Your store designs are genius. Can you tell us a little more about the L.A. store build-out, including the wall of ovens? In building your stores, what were some of the most important things you learned about the process?
Thank you. I’ve spent sleepless nights imagining them, drafting them and even more sleepless nights trying to figure out how I can make them a reality. Every Johnny Cupcakes shop is set up like a vintage bakery, displaying t-shirts in refrigerators, ovens, and baking racks; hidden vanilla scented car fresheners covet themselves in my shops to give off the aroma of frosting and cupcakes; JC shirts are packaged in bakery take-out food boxes instead of bags. All of this definitely tricks a lot of hungry people. Some become angry, while others become intrigued with the brand.

All JC shops are set up differently with their own respective attractions. My ultimate goal has always been to create an experience—even if I have to go broke doing so.
The design and feel of my shop in L.A. (7959 Melrose Avenue) is inspired by Willy Wonka and the Chocolate Factory. It really feels like Johnny Cupcakes and the T-shirt Factory. Almost everything in there was built from scratch.

I was originally going to line the walls with vintage, rusty oven doors from various junkyards. I decided to skip the tetanus shots and get some custom ones crafted from scratch. While working with the same company that worked on parts of Universal Studios, [we] built many of Jeff Koons' oversized balloon animal sculptures amongst many other masterpieces. I was introduced to a galaxy of possibilities.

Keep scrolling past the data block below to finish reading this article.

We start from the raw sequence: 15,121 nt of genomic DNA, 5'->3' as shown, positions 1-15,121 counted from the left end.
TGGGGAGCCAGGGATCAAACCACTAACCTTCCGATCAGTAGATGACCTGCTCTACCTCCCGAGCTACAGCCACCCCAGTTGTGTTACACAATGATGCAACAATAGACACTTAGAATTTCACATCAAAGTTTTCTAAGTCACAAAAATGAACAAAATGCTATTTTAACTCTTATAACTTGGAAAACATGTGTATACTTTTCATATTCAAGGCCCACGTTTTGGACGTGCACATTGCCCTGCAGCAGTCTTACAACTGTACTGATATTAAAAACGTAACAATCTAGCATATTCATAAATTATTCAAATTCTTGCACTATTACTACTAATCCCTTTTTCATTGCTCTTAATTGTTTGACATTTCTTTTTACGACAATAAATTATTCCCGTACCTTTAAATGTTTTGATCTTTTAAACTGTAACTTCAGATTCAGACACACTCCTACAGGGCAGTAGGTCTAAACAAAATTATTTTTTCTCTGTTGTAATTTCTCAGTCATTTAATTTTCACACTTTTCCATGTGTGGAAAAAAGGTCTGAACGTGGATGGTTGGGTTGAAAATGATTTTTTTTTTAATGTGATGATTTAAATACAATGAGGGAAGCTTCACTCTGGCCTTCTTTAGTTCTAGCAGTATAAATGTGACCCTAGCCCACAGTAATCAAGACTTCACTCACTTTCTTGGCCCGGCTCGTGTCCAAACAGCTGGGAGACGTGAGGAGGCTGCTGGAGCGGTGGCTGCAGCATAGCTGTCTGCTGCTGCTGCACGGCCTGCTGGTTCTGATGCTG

There are a hundred bells and whistles that you’ll have to see in person, or through the build-out webisodes on YouTube.

My biggest learning experience from opening that shop is that you have to spend an arm and a leg to make more arms and legs. And boy was I dealing body parts.

How did you make the decision to go back on the road with On Broken Wings? Any future tour plans?
They sort of got back together to do a tour for the fun of it. They asked me if I wanted to hit the road with them, so I thought it could be cool to escape for a bit. It was fun! I got to work on a lot of magic tricks, which was refreshing. They plan on writing more music, but unfortunately I’ve got too much on my plate to take part in it. As far as music goes, I will be working on a small-scale project with a close friend of mine. I just have to make sure the Johnny Cupcakes brand has my full attention first, as it is what puts a roof over my head (and 40+ other people’s heads).

I do plan on putting together another Johnny Cupcakes Suitcase Tour or book tour when I wrap up this business book I’ve been writing, which is almost done.

We hear you’re a fan of magic. What is your best trick/illusion? Any magic secrets you can share with us, so we can impress our friends?
I am indeed. From when I was 8-12 years old, I performed magic at neighborhood birthday parties. It was one of my very first entrepreneurial adventures. One of the rules to magic is that you cannot share the secrets or powers. I will tell you that my most impressive power is having the ability to guess strangers’ birthdays. Sometimes I enjoy making objects disappear and reappear inside of random places.
No, not like that… Get your mind out of the gutter. alt


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